‘The Waste Land’, a Century On

Thomas Stearns Eliot was one of those creative artists who were born at precisely the right time and place, in St Louis, Missouri, in 1888. And, we might add, in propitious familial circumstances. The timing was right, because it meant that he came to manhood in the very period that the Romantic movement, in its later Victorian manifestations and in the works of the so-called Decadents of the 1890s, was in its decline, its final collapse occurring as a result of the Great War. It was difficult to believe in Romantic representations of life, in any art form, after the horrors of that cataclysm.

The American birthplace was fortunate, too, as Eliot, travelling, initially, to study in France and, later, Germany and then to settle in England at the outbreak of the war in 1914, brought the freshness of a New World outsider’s perspective to the European-based culture which he was to embrace, and critique, and to which he was to make such a revolutionary, significant and—as it has turned out—enduring contribution.

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The family were of well-heeled Bostonian “Brahmin” Unitarian heritage, the poet’s grandfather having come south to the frontier (as it then was) in St Louis, to establish the Unitarian Church of the Messiah and to play a prominent part in setting up Washington University there. Eliot was given the best education, going north to Massachusetts to Milton Academy, and then to Harvard, where his studies seemed to be leading him to an academic career in philosophy.

It was during his time at Harvard that Eliot spent the academic year 1910-11 in Paris, supposedly furthering his philosophical work, but encountering, for the first time, the innovative poetry of the French Symbolistes and Imagistes. Les Fleurs du Mal, by Charles Baudelaire, for example, revealed to the young man the possibilities for poetic representation of the debased urban environment of modernity—the antithesis of the Romantic worldview and the customary settings of its poetry. It was in these very years that Eliot wrote his now-famous earliest works, such as “The Love Song of J. Alfred Prufrock”, introducing a striking new voice for the new century, with un-Romantic, anti-heroic figures, such as the middle-aged, loveless subject of that ironically-entitled dramatic monologue, eking out their existence in the oppressive settings of metropolitan life.

Once published, in his first collection, Prufrock and Other Observations (1915), Eliot’s poems astonished the reading public and appalled numerous critics, as well as poets of the Georgian school of the time, the last gasp of the Romantic movement in verse. He was provocatively initiating, in poetry, what was being explored also in prose (by such as James Joyce), in music (by Igor Stravinsky in The Rite of Spring, for example) and in art (where the Post-Impressionist movement caused a so-called “culture quake” in that domain). This new phenomenon came to be known, collectively, as Modernism, and cosmopolitanism was a prominent component of its character, as Eliot revealed in surveying his formative years, from:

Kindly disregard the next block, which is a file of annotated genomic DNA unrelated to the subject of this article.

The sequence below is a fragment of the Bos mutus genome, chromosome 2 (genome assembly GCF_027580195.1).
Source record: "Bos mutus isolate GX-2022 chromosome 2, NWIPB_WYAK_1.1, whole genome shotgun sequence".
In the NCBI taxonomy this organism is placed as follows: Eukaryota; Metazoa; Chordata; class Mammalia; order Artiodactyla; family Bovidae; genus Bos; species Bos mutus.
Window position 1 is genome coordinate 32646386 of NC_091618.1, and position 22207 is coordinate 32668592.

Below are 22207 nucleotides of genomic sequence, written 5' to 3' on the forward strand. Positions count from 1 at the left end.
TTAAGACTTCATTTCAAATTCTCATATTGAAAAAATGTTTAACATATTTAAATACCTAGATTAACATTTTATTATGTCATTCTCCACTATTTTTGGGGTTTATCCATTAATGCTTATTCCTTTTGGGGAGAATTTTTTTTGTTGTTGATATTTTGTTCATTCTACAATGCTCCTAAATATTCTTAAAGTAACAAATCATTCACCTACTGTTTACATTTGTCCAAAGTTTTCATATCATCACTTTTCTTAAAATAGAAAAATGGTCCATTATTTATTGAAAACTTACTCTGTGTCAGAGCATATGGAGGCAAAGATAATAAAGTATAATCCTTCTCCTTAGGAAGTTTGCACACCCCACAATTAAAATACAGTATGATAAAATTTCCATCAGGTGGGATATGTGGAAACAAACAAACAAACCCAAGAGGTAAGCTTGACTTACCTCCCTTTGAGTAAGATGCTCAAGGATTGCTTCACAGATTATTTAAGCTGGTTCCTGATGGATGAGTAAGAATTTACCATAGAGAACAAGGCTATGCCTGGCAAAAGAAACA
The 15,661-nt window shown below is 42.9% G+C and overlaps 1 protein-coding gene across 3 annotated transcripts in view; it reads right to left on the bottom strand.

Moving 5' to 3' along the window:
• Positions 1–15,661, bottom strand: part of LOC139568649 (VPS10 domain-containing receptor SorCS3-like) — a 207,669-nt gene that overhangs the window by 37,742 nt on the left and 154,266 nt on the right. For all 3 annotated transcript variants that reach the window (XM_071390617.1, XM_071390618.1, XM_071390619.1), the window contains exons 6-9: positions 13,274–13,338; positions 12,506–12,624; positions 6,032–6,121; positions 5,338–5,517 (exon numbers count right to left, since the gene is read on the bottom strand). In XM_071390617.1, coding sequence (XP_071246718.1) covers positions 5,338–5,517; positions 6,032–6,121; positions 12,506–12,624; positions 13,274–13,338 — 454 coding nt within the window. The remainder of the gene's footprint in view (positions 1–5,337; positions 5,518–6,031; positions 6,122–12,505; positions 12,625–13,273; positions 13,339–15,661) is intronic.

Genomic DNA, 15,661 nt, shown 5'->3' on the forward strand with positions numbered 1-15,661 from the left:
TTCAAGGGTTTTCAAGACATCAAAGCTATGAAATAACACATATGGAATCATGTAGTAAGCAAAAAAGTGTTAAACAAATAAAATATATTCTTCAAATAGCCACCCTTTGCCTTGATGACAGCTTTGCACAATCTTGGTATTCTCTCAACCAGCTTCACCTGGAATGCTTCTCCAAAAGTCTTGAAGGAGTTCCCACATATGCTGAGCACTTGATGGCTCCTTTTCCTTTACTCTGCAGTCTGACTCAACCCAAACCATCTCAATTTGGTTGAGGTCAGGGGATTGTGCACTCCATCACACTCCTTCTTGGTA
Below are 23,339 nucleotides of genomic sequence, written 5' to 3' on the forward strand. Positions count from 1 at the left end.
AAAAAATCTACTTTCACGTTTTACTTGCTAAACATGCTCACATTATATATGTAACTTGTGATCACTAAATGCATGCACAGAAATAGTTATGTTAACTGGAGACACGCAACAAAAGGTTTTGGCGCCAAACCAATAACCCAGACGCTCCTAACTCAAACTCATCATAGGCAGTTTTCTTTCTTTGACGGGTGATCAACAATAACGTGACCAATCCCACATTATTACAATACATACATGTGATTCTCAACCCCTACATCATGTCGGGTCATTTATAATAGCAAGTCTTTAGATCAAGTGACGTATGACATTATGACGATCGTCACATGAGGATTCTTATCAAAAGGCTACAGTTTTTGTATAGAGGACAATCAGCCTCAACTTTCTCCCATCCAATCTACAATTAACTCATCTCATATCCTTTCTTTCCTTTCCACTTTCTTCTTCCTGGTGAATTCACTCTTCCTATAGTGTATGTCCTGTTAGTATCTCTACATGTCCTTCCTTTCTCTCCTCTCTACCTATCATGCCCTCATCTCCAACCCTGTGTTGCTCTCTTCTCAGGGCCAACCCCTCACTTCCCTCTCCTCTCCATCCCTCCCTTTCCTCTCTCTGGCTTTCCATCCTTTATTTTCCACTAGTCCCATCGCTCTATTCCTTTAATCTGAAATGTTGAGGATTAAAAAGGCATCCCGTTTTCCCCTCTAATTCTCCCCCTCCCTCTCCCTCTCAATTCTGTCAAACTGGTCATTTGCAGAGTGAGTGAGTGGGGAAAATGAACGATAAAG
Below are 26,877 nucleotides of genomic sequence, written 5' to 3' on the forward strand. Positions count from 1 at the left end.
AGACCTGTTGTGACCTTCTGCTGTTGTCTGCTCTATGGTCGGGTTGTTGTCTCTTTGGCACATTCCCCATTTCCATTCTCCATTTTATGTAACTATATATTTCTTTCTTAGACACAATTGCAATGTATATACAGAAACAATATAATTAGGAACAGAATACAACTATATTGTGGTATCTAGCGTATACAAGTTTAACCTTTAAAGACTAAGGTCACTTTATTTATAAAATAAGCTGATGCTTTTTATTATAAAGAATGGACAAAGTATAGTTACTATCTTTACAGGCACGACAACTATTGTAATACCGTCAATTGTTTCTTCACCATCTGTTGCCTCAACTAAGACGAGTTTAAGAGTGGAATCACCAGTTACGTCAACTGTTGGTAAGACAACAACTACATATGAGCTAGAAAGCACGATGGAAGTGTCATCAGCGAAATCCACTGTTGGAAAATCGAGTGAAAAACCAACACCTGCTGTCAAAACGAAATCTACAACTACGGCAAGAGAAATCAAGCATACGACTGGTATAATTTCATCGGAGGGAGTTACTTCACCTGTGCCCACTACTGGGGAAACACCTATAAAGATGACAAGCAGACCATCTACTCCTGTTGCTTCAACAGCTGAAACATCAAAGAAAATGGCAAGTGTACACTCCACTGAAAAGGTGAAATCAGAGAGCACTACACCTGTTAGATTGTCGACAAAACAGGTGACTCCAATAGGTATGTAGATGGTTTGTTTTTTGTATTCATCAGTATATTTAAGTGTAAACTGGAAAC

the point of view of an American who wasn’t an American, because he was born in the South and went to school in New England as a small boy, but who wasn’t a southerner in the South because his people were northerners in a border state and looked down on all southerners and Virginians, and who so was never anything anywhere and who therefore felt himself to be more a Frenchman than an American and more an Englishman than a Frenchman and yet felt that the U.S.A. up to a hundred years ago was a family extension.

In 1915, by which time Eliot had settled in London and had put any ideas of a philosophical career in America decisively behind him, to his family’s displeasure, the poet married his first wife, the Englishwoman Vivien Haigh-Wood, an arrangement that seems to have been doomed to fail from the beginning, the couple being so ill-matched (as numerous observers, such as Bertrand Russell, noted). The marriage was, much later, to become the subject of the play and film Tom and Viv (1994).

The combination of the disturbing experience of living in London during the Great War, the ramifying problems of his domestic life and the ongoing struggle to establish his standing as a poet and literary critic (a kindred literary role in which he was, again, both innovative and very influential as the twentieth century proceeded), provided the negative circumstances which, ironically, positively nourished his creativity and, more generally, informed Eliot’s largely despairing interpretation of contemporary life.

This resonated powerfully with the growing sense of cultural dissolution (“the breaking of nations”) and disillusionment, the decline of the West, as Oswald Spengler described it in his book of 1918, in the wake of the Great War. Eliot’s greatest poem—and arguably the greatest poem of the twentieth century—spoke powerfully to these issues: The Waste Land was published in 1922. The first publisher was Boni & Liveright in New York. The following year, Virginia and Leonard Woolf produced their friend’s work in London, through their Hogarth Press. Remembering the appearance of The Waste Land, in his autobiography written during the Cold War, the American poet and physician William Carlos Williams compared it to a nuclear holocaust: “All our hilarity ended. It wiped out our world as if an atom bomb had been dropped on it.”